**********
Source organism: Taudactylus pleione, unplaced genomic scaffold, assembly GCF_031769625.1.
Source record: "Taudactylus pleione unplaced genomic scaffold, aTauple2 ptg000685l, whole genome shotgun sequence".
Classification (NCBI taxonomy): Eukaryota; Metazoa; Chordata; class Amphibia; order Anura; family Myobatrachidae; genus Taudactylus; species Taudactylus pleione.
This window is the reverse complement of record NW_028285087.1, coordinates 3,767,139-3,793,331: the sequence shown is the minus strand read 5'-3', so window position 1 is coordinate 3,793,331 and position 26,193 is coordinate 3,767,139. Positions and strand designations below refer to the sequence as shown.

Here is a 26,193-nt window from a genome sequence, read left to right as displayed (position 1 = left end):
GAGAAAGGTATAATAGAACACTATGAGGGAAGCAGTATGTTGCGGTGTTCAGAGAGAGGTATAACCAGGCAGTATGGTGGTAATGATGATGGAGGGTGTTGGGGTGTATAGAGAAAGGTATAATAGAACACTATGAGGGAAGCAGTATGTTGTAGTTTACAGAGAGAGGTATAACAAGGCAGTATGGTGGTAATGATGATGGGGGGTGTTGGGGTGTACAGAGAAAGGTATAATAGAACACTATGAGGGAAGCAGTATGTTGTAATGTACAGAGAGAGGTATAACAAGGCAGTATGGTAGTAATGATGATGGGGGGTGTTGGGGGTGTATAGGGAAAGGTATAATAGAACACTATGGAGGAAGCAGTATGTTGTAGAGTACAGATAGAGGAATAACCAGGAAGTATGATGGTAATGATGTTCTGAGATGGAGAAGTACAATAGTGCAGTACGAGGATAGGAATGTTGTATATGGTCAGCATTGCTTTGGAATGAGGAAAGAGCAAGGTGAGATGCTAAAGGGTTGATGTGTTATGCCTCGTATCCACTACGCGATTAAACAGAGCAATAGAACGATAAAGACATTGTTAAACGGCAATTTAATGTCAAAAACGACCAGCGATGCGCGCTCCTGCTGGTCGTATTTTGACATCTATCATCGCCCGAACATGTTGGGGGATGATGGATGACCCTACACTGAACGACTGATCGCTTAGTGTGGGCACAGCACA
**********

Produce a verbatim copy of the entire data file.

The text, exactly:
Source organism: Taudactylus pleione, unplaced genomic scaffold, assembly GCF_031769625.1.
Source record: "Taudactylus pleione unplaced genomic scaffold, aTauple2 ptg000685l, whole genome shotgun sequence".
Classification (NCBI taxonomy): Eukaryota; Metazoa; Chordata; class Amphibia; order Anura; family Myobatrachidae; genus Taudactylus; species Taudactylus pleione.
This window is the reverse complement of record NW_028285087.1, coordinates 3,767,139-3,793,331: the sequence shown is the minus strand read 5'-3', so window position 1 is coordinate 3,793,331 and position 26,193 is coordinate 3,767,139. Positions and strand designations below refer to the sequence as shown.

Here is a 26,193-nt window from a genome sequence, read left to right as displayed (position 1 = left end):
GAGAAAGGTATAATAGAACACTATGAGGGAAGCAGTATGTTGCGGTGTTCAGAGAGAGGTATAACCAGGCAGTATGGTGGTAATGATGATGGAGGGTGTTGGGGTGTATAGAGAAAGGTATAATAGAACACTATGAGGGAAGCAGTATGTTGTAGTTTACAGAGAGAGGTATAACAAGGCAGTATGGTGGTAATGATGATGGGGGGTGTTGGGGTGTACAGAGAAAGGTATAATAGAACACTATGAGGGAAGCAGTATGTTGTAATGTACAGAGAGAGGTATAACAAGGCAGTATGGTAGTAATGATGATGGGGGGTGTTGGGGGTGTATAGGGAAAGGTATAATAGAACACTATGGAGGAAGCAGTATGTTGTAGAGTACAGATAGAGGAATAACCAGGAAGTATGATGGTAATGATGTTCTGAGATGGAGAAGTACAATAGTGCAGTACGAGGATAGGAATGTTGTATATGGTCAGCATTGCTTTGGAATGAGGAAAGAGCAAGGTGAGATGCTAAAGGGTTGATGTGTTATGCCTCGTATCCACTACGCGATTAAACAGAGCAATAGAACGATAAAGACATTGTTAAACGGCAATTTAATGTCAAAAACGACCAGCGATGCGCGCTCCTGCTGGTCGTATTTTGACATCTATCATCGCCCGAACATGTTGGGGGATGATGGATGACCCTACACTGAACGACTGATCGCTTAGTGTGGGCACAGCACA